Last updated on December 5th, 2018
Siem Reap is a city made of hotels and guesthouses. Some have the charm of the old Kleang, others the garrulous kitsch of nouveau riche owners. There isn’t a day that goes by without some new hotels blossoming or wilting away. From $2 to $2000 dollars (a night with private pool), there is plenty of accommodation to choose from. We pick a handful of the best hotels and guesthouses for your convenience.
#311 National Road 6, Siem Reap – Tel: (012) 893 001 / (017) 777 110
US $5 to US $10
Crowd: Japanese backpackers and anybody who enjoys Japanese politeness and cleanliness at discount prices
Go for: Great value without sacrificing hygiene and safety
The Japanese constitute one of the larger expatriate communities in Cambodia. Many marry Cambodian spouses and stay beyond their postings as aid workers, others came to Angkor never to leave. It is relatively easy to feast on sushi, tempura and other Japanese bean cakes in Siem Reap. Krorma Yamato is conveniently located, a strong arm’s stone’s throw from the Royal Residence on the way to the airport, a hundred metres from the city centre. One should not expect a Japanese ryokan, but the inn has a sizeable collection of Japanese DVDs, which can be enjoyed in cozy rooms, equipped with fans or air conditioners. The patrons are mainly quiet Japanese independent travelers, students and backpackers. Simple, clean and quiet with a cute anime logo, the Yamato Scarf is an easy value top pick by Gnarfgnarf Travels.
#263 Vithei Charles de Gaulle Street, Siem Reap – Tel (063) 963 304
Crowd: Families with children
Go for: Family run guesthouse with big rooms and big garden
This renovated historic villa is located opposite the Kantha Bopha Hospital, on the main road to Angkor Wat. A true family guesthouse run with by Master Thony and Mistress Vantha. Master Thony or his sidekick Master Map (“Fat”) will pick you up from the airport in an old Toyota Camry and provide you useful tips on the town, and after a few days the latest gossips. The rooms are large with air-conditioning, two queen size beds, and en-suite bathrooms. Children will enjoy the truly tropical moist semi-evergreen garden and its fountains, fishes, rabbits and chickens (real and fake ones). A hearty breakfast is included. Guests have a choice of the usual eggs, meats, fruits, but Mistress Vantha’s Khmer cuisine is exceptional. Word of mouth brings weary travelers to these calm surroundings. A little French is spoken, and if you are lucky (you are a congenial guest acting in good faith), you will be able to order Khmer meals for a modest bill. You can email them directly for inquiries and reservations (firstname.lastname@example.org). Conveniently, you can look them up on Airbnb. Long before they became superhost, Gnarfgnarf had been a regular at Nida Villa.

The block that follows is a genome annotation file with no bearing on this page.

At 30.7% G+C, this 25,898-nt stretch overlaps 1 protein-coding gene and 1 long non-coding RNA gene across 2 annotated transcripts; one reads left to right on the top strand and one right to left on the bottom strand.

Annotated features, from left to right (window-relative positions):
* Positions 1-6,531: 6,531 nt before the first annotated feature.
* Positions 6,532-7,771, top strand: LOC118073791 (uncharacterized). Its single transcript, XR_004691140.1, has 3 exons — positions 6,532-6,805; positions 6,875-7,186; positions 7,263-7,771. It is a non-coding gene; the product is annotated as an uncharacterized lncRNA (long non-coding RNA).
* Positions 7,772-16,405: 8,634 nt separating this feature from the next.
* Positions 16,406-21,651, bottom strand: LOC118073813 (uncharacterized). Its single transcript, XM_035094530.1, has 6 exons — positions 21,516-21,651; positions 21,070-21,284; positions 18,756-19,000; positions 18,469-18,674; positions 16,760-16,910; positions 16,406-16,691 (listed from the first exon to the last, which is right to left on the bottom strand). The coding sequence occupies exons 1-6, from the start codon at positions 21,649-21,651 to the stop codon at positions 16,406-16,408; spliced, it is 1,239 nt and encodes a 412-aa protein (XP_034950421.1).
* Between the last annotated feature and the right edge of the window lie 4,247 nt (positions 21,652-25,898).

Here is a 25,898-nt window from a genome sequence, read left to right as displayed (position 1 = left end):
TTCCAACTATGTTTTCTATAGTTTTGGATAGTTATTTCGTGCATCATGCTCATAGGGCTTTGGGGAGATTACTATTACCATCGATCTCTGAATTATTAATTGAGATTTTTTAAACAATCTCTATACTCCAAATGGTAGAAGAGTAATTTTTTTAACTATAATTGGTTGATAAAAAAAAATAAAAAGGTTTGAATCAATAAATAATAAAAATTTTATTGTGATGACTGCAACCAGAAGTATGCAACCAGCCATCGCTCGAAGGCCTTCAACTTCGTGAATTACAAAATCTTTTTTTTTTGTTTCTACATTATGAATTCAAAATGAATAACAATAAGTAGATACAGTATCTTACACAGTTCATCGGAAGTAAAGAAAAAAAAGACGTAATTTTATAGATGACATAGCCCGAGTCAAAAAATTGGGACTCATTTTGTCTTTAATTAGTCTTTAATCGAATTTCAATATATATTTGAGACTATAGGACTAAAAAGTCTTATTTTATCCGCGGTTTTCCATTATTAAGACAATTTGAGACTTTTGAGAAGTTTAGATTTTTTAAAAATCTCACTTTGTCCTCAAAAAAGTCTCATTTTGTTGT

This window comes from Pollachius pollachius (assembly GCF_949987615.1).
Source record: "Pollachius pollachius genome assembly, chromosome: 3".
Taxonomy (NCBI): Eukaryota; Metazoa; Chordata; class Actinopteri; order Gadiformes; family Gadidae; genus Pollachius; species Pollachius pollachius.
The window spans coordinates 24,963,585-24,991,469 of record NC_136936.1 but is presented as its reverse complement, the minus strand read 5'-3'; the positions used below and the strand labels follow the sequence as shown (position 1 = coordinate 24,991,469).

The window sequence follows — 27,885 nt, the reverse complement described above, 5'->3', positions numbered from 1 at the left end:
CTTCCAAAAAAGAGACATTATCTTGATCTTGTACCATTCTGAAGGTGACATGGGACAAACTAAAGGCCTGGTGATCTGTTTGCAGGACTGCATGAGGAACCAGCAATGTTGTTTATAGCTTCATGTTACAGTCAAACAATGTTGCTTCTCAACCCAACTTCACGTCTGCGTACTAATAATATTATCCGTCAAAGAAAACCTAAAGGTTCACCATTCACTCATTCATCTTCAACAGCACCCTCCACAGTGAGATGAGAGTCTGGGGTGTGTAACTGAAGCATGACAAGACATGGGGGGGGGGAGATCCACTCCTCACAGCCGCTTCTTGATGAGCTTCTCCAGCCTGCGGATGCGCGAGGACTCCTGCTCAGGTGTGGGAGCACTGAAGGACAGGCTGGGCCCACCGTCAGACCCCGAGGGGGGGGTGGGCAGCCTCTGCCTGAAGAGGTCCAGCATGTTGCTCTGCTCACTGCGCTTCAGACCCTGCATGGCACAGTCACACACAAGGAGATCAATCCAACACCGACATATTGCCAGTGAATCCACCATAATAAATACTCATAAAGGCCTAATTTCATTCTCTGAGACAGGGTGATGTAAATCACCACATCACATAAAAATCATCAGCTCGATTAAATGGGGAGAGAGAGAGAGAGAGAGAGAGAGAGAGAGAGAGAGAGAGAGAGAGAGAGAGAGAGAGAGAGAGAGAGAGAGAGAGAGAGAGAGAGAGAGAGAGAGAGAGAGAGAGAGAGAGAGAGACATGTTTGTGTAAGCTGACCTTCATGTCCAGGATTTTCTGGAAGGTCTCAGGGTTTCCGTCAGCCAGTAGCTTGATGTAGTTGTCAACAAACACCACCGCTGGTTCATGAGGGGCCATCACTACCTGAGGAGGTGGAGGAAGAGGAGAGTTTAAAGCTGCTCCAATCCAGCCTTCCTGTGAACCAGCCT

#021, Sivatha Blvd, Siem Reap – Tel (0)89 99 81 68
$30 to US $50
Crowd: Independent travelers, folks sniffing a good deal, families
Go for: Big simple rooms with pool view